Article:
Bascun’s hands remained locked on his pockets’ edge. The man didn’t ask a second time. Bascun stood closer, knelt on his side with one knee pressed on the man’s chest.

“I saw you do it yourself.” She watched him lean over his chest, take hold of the hand still cramped around the gun he had used and press the muzzle near the already gushing hole in his head. “Why not finish what you started? You know,” he continued while the heat on the end of the barrel was starting to fizz in his wound, “if you were really serious about doing it, you could have chosen so many other body parts to shoot that would give you an instant kill.” He pressed it harder against his forehead. “Like putting it in your mouth so the hole would send your brains flying. Or directed it to your heart. Although, I guess it would be hard to keep the barrel steady with this gun.” He forced the wrist lower so the gun was pointed underneath his jaw. “So many other options besides the corner of your head you chose!” He huffed with sinister smile. “That makes me think you wanted to be found! You wanted to make whoever was driving by remember you for the rest of their lives, didn’t you? You miserable rat!” He pressed the muzzle harder against his jaw. “Couldn’t get anybody to care, so you chose to ruin my life with your despicable little show!”

The man’s eyes filled with tears. “Please, don’t shoot me!”

“I’m not shooting you, you yourself pulled the gun! I’m just helping you finish what you started!”

“Please!”

Veronica opened her mouth to shout him to stop, but she couldn’t get anything out. She could see from here that he couldn’t move his other hand. What a faith to live in now. Bascun let go of his hand and stood.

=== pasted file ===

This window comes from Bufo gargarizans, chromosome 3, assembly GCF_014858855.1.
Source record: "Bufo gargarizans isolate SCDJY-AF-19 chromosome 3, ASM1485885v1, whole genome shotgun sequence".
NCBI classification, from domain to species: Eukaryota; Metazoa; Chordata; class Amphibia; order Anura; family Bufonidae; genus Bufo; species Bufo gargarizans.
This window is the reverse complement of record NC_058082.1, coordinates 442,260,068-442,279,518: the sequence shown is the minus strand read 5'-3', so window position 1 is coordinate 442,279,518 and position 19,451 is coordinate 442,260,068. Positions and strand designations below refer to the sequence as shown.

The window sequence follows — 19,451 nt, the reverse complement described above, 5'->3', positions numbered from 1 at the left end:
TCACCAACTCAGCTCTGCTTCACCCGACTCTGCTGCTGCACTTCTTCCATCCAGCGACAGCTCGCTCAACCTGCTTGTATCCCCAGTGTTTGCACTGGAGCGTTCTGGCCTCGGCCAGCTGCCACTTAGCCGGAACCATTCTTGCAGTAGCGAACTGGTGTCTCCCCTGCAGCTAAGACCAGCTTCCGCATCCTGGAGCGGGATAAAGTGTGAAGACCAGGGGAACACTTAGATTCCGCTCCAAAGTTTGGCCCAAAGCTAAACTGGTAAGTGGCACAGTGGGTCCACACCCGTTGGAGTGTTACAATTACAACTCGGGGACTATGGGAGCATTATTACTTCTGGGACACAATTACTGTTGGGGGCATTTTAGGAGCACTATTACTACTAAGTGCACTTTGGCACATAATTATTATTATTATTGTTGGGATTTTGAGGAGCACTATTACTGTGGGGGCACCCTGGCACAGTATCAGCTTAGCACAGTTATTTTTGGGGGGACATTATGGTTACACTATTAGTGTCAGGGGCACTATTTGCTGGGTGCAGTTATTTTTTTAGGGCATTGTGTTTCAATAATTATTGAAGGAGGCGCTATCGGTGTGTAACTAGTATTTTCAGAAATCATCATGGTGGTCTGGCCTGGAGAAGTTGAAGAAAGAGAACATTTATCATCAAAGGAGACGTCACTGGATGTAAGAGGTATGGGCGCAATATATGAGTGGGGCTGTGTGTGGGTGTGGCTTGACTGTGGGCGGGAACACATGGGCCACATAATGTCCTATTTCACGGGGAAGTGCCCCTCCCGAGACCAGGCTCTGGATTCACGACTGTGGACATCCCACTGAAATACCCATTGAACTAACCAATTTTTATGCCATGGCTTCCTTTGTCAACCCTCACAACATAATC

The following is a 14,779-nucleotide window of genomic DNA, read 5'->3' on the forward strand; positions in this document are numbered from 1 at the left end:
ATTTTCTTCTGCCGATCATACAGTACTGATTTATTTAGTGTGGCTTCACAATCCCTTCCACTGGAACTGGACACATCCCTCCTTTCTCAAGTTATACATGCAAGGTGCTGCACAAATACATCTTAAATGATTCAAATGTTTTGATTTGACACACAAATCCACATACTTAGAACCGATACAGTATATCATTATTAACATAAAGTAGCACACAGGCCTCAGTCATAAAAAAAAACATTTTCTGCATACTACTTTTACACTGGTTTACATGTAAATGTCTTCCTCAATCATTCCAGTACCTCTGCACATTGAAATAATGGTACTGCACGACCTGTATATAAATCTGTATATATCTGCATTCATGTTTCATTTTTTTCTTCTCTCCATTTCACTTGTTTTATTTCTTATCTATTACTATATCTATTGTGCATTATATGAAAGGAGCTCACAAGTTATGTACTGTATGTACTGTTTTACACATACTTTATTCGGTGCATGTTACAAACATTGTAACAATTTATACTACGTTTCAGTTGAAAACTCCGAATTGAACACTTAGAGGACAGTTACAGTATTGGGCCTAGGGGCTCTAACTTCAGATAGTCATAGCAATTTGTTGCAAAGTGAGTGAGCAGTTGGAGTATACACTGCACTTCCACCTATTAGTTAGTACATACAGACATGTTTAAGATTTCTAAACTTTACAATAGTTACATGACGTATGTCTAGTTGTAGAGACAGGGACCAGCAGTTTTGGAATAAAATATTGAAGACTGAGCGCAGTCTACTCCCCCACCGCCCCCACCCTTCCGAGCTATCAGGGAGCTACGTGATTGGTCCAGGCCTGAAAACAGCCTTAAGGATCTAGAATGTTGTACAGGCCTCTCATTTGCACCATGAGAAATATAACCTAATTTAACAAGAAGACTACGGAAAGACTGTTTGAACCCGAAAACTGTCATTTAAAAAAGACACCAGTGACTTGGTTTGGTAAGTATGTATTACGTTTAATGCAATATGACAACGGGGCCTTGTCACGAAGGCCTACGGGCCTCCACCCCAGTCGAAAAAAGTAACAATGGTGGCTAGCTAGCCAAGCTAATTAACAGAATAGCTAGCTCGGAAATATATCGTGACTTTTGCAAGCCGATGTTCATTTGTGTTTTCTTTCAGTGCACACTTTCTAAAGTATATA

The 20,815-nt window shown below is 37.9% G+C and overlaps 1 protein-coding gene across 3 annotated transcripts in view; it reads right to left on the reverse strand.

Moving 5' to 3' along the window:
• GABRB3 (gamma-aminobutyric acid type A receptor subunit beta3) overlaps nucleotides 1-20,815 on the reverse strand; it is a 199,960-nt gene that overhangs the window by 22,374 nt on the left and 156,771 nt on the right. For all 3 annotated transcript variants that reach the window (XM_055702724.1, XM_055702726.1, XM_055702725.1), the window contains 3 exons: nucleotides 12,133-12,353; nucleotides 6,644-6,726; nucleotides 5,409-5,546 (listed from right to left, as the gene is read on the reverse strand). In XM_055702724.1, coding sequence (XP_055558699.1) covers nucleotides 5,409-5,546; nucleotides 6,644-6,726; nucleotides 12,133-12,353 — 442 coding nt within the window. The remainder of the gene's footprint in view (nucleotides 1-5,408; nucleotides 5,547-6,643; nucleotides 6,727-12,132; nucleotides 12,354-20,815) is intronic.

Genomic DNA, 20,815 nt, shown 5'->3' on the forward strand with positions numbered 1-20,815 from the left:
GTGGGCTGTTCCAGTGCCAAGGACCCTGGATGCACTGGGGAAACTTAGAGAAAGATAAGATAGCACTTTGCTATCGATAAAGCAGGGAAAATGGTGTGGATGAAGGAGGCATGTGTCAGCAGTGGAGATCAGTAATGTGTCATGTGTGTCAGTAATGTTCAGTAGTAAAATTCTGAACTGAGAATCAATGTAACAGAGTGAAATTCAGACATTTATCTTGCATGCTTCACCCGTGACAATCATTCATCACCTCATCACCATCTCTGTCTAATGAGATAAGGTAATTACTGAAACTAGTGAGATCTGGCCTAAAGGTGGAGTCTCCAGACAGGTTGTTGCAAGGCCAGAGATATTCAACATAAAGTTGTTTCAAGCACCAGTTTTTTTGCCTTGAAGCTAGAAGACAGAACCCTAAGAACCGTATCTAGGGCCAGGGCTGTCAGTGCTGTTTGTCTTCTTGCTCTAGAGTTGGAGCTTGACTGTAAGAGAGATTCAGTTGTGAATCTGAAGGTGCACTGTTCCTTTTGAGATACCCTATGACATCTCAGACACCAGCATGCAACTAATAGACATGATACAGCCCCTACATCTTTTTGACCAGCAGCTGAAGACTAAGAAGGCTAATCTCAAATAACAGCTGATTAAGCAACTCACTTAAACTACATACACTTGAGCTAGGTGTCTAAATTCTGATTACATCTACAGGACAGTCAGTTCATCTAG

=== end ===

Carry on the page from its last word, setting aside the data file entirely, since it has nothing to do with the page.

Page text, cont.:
“We already called the ambulance. You’ll survive. Don’t ever try something so stupid again.” He turned around and froze, seeing her stand right behind him, shivering with shock. Without explaining it further he started walking, grabbed her by the arm when he past her and dragged her back to the car, pressed her on the driver’s seat and told her to go. They took off just as the lights of the ambulance began blinking on the other end of the turn. He avoided looking at her for a while, eyes turned on the forest line flying past his eyes. Although she couldn’t approve what he just did, she knew he might have helped the guy more with his demonic interference than the psychiatrists for the rest of his life. Plus even if the police did happen to call me back for questioning, she could simply say he was delirious. That there was no demon or angel or anybody besides her. Who would believe him? Who would believe me if I told the truth…

“I still need you to sign the contract.” he said grimly.

“Hm?”

“Pull over.”